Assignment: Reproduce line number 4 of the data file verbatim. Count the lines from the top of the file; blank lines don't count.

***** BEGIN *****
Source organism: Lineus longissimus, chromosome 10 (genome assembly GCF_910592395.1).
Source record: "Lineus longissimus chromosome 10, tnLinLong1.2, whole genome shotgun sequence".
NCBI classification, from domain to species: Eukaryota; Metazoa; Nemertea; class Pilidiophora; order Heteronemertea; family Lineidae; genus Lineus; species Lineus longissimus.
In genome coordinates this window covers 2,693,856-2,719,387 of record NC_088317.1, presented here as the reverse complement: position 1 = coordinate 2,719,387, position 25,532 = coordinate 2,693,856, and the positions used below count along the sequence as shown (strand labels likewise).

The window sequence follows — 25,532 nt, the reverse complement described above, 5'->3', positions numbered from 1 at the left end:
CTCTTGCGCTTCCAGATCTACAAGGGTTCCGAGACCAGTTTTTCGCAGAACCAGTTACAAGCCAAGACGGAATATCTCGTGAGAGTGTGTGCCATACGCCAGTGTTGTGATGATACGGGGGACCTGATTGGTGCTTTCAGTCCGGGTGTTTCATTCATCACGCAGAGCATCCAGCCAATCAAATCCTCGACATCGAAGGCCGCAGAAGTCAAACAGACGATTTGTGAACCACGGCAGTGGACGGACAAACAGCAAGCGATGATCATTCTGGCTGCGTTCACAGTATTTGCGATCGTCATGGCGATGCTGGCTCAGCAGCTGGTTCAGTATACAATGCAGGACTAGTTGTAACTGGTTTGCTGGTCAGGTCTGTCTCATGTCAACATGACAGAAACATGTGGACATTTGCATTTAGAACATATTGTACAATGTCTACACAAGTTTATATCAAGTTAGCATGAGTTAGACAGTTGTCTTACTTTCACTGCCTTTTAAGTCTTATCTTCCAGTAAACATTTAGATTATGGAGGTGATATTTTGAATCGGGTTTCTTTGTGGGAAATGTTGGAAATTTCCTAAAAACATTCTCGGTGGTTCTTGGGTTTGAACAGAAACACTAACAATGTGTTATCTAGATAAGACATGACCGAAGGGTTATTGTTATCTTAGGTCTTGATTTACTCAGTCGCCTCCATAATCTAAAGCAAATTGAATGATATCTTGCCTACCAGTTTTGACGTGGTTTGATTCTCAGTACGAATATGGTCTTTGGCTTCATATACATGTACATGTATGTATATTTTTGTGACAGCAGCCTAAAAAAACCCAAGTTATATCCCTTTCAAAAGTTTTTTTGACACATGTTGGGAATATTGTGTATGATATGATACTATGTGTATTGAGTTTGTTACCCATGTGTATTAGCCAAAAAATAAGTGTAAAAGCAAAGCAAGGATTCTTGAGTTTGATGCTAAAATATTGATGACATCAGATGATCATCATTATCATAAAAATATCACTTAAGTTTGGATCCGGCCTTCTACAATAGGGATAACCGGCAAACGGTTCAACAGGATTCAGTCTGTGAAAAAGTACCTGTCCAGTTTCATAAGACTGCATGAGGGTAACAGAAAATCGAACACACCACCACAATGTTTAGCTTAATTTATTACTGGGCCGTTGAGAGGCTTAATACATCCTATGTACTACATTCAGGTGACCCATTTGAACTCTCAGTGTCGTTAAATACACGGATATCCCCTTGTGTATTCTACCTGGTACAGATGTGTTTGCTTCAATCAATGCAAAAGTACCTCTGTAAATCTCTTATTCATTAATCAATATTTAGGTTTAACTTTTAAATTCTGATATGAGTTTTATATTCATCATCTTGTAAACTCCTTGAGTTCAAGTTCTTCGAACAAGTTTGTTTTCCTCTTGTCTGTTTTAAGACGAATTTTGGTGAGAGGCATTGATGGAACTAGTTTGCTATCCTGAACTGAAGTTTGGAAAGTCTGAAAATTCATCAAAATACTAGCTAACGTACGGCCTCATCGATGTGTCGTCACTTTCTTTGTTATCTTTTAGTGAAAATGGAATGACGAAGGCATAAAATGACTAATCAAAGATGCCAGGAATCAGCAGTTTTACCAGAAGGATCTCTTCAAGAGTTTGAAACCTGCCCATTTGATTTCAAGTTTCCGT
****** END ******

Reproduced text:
In genome coordinates this window covers 2,693,856-2,719,387 of record NC_088317.1, presented here as the reverse complement: position 1 = coordinate 2,719,387, position 25,532 = coordinate 2,693,856, and the positions used below count along the sequence as shown (strand labels likewise).